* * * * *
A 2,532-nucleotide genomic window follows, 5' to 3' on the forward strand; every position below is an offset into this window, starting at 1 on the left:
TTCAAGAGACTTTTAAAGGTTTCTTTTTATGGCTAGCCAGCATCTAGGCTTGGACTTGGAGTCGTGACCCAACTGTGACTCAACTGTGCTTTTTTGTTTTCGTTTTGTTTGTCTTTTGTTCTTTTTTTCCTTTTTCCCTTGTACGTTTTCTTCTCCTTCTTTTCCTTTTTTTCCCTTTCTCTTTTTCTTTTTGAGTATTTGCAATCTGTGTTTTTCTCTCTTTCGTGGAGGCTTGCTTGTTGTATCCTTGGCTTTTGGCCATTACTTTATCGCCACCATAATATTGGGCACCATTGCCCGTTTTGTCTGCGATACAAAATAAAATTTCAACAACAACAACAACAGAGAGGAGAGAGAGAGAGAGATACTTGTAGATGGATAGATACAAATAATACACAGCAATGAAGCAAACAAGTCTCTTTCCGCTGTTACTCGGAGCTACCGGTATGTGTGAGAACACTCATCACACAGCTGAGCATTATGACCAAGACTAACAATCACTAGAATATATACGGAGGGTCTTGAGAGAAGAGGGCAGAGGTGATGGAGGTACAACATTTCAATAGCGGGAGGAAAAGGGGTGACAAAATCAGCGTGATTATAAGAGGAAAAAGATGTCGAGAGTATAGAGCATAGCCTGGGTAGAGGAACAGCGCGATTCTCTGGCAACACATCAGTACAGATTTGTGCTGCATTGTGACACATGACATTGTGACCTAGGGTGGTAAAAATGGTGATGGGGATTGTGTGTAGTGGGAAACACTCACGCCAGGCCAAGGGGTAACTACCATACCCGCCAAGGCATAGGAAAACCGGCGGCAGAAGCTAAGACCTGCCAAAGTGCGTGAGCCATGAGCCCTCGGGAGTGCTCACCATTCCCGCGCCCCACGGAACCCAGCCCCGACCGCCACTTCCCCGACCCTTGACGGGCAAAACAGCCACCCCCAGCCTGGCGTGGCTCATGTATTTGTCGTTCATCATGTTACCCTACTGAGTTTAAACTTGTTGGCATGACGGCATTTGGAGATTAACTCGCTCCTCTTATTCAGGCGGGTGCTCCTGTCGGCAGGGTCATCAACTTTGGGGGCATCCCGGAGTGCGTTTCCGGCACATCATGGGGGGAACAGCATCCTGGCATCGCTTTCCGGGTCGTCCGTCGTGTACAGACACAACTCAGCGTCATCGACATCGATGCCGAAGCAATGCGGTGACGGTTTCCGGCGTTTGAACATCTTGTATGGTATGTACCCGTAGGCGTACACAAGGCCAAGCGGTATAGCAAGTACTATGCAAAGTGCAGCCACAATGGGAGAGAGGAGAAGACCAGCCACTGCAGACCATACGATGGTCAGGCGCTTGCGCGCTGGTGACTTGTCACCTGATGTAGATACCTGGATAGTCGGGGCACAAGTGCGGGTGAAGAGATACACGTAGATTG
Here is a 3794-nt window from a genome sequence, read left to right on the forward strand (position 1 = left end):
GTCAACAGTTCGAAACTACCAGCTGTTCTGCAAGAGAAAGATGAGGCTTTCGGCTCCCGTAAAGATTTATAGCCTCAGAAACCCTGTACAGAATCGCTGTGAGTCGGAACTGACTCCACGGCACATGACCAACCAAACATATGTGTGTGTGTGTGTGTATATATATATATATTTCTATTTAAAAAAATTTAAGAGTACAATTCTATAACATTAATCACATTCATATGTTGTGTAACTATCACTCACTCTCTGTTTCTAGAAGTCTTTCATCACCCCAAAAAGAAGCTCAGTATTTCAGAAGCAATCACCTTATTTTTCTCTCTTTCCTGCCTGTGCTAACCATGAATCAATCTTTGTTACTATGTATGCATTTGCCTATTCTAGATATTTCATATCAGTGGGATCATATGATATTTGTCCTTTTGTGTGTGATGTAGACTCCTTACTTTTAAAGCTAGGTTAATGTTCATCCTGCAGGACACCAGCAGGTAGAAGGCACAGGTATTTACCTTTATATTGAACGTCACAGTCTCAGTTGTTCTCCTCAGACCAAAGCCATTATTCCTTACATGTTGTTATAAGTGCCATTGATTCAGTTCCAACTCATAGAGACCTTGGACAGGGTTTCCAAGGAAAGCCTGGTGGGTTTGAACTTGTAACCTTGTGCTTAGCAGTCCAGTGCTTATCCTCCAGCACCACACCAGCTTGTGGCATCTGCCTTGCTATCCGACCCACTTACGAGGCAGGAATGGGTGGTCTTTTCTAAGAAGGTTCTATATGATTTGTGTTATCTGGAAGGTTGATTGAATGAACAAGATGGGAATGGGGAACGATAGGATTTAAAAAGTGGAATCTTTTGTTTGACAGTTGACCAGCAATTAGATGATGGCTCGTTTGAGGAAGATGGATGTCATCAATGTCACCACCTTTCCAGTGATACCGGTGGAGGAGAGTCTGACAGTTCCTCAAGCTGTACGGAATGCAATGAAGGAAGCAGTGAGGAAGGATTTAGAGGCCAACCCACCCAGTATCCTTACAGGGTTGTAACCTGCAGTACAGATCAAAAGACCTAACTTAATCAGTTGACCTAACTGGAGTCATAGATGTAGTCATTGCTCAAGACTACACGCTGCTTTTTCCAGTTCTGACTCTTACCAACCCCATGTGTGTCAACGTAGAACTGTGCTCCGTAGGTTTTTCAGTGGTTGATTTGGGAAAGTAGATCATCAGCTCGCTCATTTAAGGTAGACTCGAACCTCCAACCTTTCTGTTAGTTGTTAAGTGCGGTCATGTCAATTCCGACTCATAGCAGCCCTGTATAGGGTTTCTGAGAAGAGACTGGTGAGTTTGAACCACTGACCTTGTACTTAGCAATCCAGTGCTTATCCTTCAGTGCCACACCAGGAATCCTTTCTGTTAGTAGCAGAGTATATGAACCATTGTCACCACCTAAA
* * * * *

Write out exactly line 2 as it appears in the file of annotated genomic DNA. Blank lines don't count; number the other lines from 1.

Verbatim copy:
TTCAAGAGACTTTTAAAGGTTTCTTTTTATGGCTAGCCAGCATCTAGGCTTGGACTTGGAGTCGTGACCCAACTGTGACTCAACTGTGCTTTTTTGTTTTCGTTTTGTTTGTCTTTTGTTCTTTTTTTCCTTTTTCCCTTGTACGTTTTCTTCTCCTTCTTTTCCTTTTTTTCCCTTTCTCTTTTTCTTTTTGAGTATTTGCAATCTGTGTTTTTCTCTCTTTCGTGGAGGCTTGCTTGTTGTATCCTTGGCTTTTGGCCATTACTTTATCGCCACCATAATATTGGGCACCATTGCCCGTTTTGTCTGCGATACAAAATAAAATTTCAACAACAACAACAACAGAGAGGAGAGAGAGAGAGAGATACTTGTAGATGGATAGATACAAATAATACACAGCAATGAAGCAAACAAGTCTCTTTCCGCTGTTACTCGGAGCTACCGGTATGTGTGAGAACACTCATCACACAGCTGAGCATTATGACCAAGACTAACAATCACTAGAATATATACGGAGGGTCTTGAGAGAAGAGGGCAGAGGTGATGGAGGTACAACATTTCAATAGCGGGAGGAAAAGGGGTGACAAAATCAGCGTGATTATAAGAGGAAAAAGATGTCGAGAGTATAGAGCATAGCCTGGGTAGAGGAACAGCGCGATTCTCTGGCAACACATCAGTACAGATTTGTGCTGCATTGTGACACATGACATTGTGACCTAGGGTGGTAAAAATGGTGATGGGGATTGTGTGTAGTGGGAAACACTCACGCCAGGCCAAGGGGTAACTACCATACCCGCCAAGGCATAGGAAAACCGGCGGCAGAAGCTAAGACCTGCCAAAGTGCGTGAGCCATGAGCCCTCGGGAGTGCTCACCATTCCCGCGCCCCACGGAACCCAGCCCCGACCGCCACTTCCCCGACCCTTGACGGGCAAAACAGCCACCCCCAGCCTGGCGTGGCTCATGTATTTGTCGTTCATCATGTTACCCTACTGAGTTTAAACTTGTTGGCATGACGGCATTTGGAGATTAACTCGCTCCTCTTATTCAGGCGGGTGCTCCTGTCGGCAGGGTCATCAACTTTGGGGGCATCCCGGAGTGCGTTTCCGGCACATCATGGGGGGAACAGCATCCTGGCATCGCTTTCCGGGTCGTCCGTCGTGTACAGACACAACTCAGCGTCATCGACATCGATGCCGAAGCAATGCGGTGACGGTTTCCGGCGTTTGAACATCTTGTATGGTATGTACCCGTAGGCGTACACAAGGCCAAGCGGTATAGCAAGTACTATGCAAAGTGCAGCCACAATGGGAGAGAGGAGAAGACCAGCCACTGCAGACCATACGATGGTCAGGCGCTTGCGCGCTGGTGACTTGTCACCTGATGTAGATACCTGGATAGTCGGGGCACAAGTGCGGGTGAAGAGATACACGTAGATTG